American Security Policy in the Pacific Rim1
The regional disputes in Korea, the Taiwan Straits, and Indochina, in which the United States has had an interest since the late 1940s and early 1950s, but in which the American role is gradually becoming less central and less direct.
The rise of the Soviet Union as a significant military power in East Asia in the mid 1960s, followed first by the creation of a loose anti-Soviet united front in the 1970s and then by the moderation of Soviet policy in the region under Mikhail Gorbachev in the mid 1980s.
The economic dynamism that spread across most of the region in the 1970s and 1980s, producing greater interdependence and competition and raising economic issues to higher prominence on both domestic and international agendas.
The gradual emergence, beginning in the 1980s and continuing into the next century, of a number of significant independent regional powers, including China, India, and Indonesia, and the resulting pressures toward a more multipolar balance of power in the Asia-Pacific region.
KeywordsKorean Peninsula Taiwan Strait Soviet Policy Economic Dynamism American Force
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Notes and References
- 1.This essay was prepared for delivery as a lecture on December 9, 1988, and was slightly revised and expanded for inclusion in this volume. It draws, in part, on two of the author’s previous essays on American relations with East Asia: Harry Harding, “The American Strategy in the Far East,” in Kjeld Erik Brodsgaard, East Asian Security and Foreign Policy in the 1980s, Copenhagen Papers in East and Southeast Asian Studies, no. 2/88 (Copenhagen: Center for East and Southeast Asian Studies, University of Copenhagen, 1988), pp. 81–97; and Harry Harding and Edward J. Lincoln, “The East Asian Laboratory,” in John D. Steinbruner, ed., Restructuring American Foreign Policy (Washington, DC: The Brookings Institution, 1988), pp. 185–220.Google Scholar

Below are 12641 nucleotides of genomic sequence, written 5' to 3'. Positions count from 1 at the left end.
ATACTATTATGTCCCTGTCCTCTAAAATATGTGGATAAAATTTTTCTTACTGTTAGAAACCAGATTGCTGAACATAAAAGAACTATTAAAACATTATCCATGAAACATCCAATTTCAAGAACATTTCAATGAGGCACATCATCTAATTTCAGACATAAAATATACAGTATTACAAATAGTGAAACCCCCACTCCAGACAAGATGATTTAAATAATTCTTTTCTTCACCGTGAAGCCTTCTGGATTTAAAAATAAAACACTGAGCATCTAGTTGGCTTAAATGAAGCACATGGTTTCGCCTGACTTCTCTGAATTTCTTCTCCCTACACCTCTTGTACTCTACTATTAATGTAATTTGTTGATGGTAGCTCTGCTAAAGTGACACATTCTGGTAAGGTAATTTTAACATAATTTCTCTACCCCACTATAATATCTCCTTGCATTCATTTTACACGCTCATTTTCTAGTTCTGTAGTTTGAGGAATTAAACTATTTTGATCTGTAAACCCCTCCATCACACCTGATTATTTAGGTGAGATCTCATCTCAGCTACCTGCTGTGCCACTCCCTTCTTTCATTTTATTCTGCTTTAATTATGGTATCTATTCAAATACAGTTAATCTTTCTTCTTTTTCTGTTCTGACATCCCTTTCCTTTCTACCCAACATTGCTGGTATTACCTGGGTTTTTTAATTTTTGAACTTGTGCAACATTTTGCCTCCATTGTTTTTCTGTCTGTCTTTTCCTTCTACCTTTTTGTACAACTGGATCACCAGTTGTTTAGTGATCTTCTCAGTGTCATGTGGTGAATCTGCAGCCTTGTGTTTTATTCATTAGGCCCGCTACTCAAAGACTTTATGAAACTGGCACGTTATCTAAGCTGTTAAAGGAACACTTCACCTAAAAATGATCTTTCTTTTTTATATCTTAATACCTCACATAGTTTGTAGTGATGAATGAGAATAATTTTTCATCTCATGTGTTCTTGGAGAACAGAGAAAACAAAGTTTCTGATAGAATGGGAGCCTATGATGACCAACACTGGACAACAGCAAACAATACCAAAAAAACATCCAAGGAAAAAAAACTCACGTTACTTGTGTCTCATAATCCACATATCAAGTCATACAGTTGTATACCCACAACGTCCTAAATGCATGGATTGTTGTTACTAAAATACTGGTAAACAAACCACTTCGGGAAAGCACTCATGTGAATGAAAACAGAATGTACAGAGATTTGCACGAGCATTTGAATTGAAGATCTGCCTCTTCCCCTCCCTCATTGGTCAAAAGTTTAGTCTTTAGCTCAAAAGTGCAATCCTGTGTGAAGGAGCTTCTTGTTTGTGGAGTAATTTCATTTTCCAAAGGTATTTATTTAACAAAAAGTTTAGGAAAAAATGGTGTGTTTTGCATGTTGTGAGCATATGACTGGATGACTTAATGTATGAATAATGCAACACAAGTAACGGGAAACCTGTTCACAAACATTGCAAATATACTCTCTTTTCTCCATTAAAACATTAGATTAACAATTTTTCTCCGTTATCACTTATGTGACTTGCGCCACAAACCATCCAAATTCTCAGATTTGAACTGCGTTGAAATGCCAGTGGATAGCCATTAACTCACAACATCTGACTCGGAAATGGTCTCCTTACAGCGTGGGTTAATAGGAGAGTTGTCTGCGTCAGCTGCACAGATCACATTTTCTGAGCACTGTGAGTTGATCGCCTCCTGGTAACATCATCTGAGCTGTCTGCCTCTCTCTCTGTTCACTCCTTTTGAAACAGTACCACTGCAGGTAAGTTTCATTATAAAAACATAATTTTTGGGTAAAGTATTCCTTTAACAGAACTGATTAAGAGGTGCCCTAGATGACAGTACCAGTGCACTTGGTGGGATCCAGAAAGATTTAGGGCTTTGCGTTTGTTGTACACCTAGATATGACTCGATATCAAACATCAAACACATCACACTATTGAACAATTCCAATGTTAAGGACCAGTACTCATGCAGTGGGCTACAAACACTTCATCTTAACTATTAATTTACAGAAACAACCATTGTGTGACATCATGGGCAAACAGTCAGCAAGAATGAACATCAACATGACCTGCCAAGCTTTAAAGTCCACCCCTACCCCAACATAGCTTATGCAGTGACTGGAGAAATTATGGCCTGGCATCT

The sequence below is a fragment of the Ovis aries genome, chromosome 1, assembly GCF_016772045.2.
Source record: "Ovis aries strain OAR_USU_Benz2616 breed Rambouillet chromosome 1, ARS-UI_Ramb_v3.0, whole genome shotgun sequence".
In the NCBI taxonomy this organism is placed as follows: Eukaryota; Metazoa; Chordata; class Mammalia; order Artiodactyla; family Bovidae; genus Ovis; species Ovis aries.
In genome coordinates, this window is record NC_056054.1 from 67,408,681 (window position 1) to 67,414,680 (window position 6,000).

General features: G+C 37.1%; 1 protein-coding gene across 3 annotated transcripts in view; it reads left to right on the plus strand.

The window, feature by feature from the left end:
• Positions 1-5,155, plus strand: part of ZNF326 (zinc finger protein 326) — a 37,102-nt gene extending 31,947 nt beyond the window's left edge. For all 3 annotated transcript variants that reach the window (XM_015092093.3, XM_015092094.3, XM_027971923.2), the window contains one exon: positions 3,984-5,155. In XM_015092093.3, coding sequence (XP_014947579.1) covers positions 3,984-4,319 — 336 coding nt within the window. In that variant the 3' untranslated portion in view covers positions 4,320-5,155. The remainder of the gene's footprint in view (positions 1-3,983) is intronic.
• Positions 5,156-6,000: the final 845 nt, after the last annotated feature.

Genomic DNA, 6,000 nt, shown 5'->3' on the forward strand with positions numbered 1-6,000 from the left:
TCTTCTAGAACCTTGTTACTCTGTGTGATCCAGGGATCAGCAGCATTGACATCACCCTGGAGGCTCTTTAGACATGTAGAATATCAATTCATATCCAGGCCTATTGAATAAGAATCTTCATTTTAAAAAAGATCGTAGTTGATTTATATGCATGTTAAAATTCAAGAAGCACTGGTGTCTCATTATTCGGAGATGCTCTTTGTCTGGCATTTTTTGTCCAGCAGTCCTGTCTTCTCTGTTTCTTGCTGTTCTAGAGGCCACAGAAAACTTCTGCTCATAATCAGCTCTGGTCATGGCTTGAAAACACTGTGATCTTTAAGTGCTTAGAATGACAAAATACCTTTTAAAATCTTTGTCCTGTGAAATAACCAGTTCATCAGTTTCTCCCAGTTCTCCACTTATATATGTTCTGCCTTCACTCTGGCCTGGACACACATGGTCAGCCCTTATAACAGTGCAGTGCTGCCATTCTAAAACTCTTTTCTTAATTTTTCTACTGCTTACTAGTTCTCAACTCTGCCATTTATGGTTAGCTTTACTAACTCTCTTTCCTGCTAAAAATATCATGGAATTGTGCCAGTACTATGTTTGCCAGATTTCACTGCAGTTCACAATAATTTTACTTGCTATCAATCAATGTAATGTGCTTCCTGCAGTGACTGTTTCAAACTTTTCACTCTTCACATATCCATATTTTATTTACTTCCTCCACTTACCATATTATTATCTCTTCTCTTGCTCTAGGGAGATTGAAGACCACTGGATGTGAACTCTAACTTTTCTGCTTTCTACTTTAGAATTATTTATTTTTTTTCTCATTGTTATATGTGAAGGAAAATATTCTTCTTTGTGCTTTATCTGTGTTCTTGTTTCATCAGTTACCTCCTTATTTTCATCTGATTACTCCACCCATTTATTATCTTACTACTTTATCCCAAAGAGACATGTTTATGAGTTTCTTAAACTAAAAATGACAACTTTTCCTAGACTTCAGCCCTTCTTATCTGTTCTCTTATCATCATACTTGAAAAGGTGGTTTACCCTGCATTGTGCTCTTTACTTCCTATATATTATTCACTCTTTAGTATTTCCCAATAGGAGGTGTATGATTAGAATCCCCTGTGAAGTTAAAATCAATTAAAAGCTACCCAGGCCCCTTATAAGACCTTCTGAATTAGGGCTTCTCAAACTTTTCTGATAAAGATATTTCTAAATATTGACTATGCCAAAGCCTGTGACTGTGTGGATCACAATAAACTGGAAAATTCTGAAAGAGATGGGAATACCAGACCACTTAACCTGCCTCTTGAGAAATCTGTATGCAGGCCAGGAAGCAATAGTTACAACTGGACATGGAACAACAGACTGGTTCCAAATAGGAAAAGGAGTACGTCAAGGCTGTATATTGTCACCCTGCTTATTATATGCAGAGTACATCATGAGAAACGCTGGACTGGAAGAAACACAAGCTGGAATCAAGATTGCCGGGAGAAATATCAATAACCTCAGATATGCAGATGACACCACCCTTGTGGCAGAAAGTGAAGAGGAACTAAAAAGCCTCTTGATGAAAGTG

- 2.For the Vladivostok speech, see Moscow Television, July 28, 1986, in Foreign Broadcast Information Service Daily Report: Soviet Union, July 29, 1986, pp. R1-R20; for the Krasnoyarsk address, see TASS, September 17, 1988; for Gorbachev’s speech in Beijing, see Moscow Television, May 17, 1989, in Foreign Broadcast Information Service Daily Report: China, May 18, 1989, pp. 12–18.Google Scholar
- 3.The New York Times, February 16, 1990.Google Scholar
- 4.Gaston J. Sigur and Richard L. Armitage, “To Play in Asia, Moscow Has to Pay,” The New York Times, October 2, 1988.Google Scholar